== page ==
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Here’s some money for Canadians to save

Israel has destroyed or damaged 80% of schools in Gaza. This is scholasticide
Chandni Desai

Where’s this idea coming from then?

Chandni Desai is an assistant professor at the University of Toronto who teaches in the critical studies in equity and solidarity program

A program that can be usefully closed down then.

Here’s another one

She said: “We need to see a departure from top-down accountability approaches, which stifle collaborative practice and drive unnecessary stress, and move towards a model of practitioner-led evaluation, with time invested to facilitate a more collegiate approach and peer review.

“A practical first step would be to put an end to the insidious practice of labelling schools through grading processes.”

Yep, fuck off. Teachers’ union insisting just give us all the money and don’t you dare try to measure how well it’s spent.

Umm, yes, OK

Aid shipments into southern Gaza are being squeezed out by commercial convoys, humanitarian organisations say, at a time when Israel’s military push into Rafah has choked off supply routes critical to feeding hundreds of thousands of people.

Deliveries of food, medicine and other aid into Gaza fell by two-thirds after Israel began its ground operation on 7 May, UN figures show. But overall the number of trucks entering Gaza rose in May compared with April, according to Israeli officials.

So the private sector is achieving that desired goal of supplyin’ the place. This is bad because it’s not aid?

That does appear to be the complaint:

Aid workers have long called for more trade into Gaza, to complement the supplies they can deliver. Food for sale allows those who can afford it to have a healthier, more varied diet, and potentially take some pressure off the demand for aid.

But if bringing more food to markets comes at the cost of aid deliveries,

Yep.

A fairly basic problem

The lifetime allowance capped the amount savers could put into their pension before being taxed on contributions.

Chancellor Jeremy Hunt abolished the £1,073,100 limit last year, in an effort to stop experienced NHS staff quitting the workforce to avoid tax bills.

Shadow chancellor Rachel Reeves quickly swore to reverse the move – calling it a “tax cut for the wealthiest in society”.

Labour has insisted that the cap will be reintroduced in a “fair and reasonable way” that would ensure public service leaders including doctors are retained.

There’s no fair way to do that.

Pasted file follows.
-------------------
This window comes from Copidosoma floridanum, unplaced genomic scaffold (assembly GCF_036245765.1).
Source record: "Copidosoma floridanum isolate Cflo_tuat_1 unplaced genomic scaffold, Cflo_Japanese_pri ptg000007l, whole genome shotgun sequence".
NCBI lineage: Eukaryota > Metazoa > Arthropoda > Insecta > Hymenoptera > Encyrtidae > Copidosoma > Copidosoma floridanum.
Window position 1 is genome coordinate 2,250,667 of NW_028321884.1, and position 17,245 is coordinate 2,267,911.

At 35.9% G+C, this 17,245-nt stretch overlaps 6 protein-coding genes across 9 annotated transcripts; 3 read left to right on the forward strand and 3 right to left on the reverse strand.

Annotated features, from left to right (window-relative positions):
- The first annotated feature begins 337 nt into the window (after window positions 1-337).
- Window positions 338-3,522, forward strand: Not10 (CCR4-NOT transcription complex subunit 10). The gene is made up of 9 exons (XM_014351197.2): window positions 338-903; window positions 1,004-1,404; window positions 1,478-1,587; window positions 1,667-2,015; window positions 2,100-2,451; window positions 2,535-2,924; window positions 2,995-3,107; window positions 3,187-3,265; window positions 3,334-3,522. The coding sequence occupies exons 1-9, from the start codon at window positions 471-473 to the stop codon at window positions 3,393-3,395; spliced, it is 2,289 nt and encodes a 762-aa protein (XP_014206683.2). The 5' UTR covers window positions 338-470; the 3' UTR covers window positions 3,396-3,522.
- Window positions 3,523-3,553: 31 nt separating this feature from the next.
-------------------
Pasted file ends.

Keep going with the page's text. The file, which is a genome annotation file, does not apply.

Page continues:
Either pension pots above a certain amount are taxed or they’re not. To say that they are except for these speshul peeps isn’t fair.

There’s a sense in wihch I’d welcome someone trying that in fact. Because the swing/roundabout thing would then make it possible to reverse not just that but to also apply reasonable multiples to the standard civil service pensions. Wouldn’t it be exqusite if everyone above, say, undersecretary (and it would be about that level) faced to income tax plus 55%?

Cliches, cliches

OK, so the Brit govt is bad at handing out free money:

He said that most of the claimants “lived in Bulgaria and made claims in which they falsely claimed that they lived and worked here when they did not”.

He added: “Many travelled here for a short period of time to support the claim before returning to Bulgaria with the claim remaining ongoing. Some never even travelled here.”

The main architects of the fraud were, the court heard, Ali and Nikolova.

The gang would begin by finding “customers” in Bulgaria whose personal details they could use to fraudulently pretend they were living and working in the UK.

They would then produce an array of forged documents, including fictitious tenancy agreements, counterfeit payslips, and forged letters from landlords, employers and GPs.

At which point, in goes the Universal Credit claim.

Erm, weren’t we told that migrants were not eligible for public benefits?

Speaking exclusively to The Telegraph from the rundown offices of the organised crime division in Sliven before the sentencing, 47-year-old Mr Panayotov said he believed the gang had been making up to £200 million a year.

Once the benefits were approved, Mr Panaytov claimed the “customers” had to pay a one-off commission of between £500 and £800, after which they would receive on average between £2,000 and £2,500 a month.

Errm yes.

The officer said that the majority of the customers, and commissioners, were from the Roma minority community.

Cliche after cliche, no?

This is not, in fact, true

Thames Water’s biggest investor has slashed the value of its stake in the company to zero in a move that renders the troubled supplier effectively worthless, The Telegraph can disclose.

The Canadian pension fund Omers said it has been forced into a “full write down” of its investment in Thames, a day after withdrawing its representative from the utility company’s board.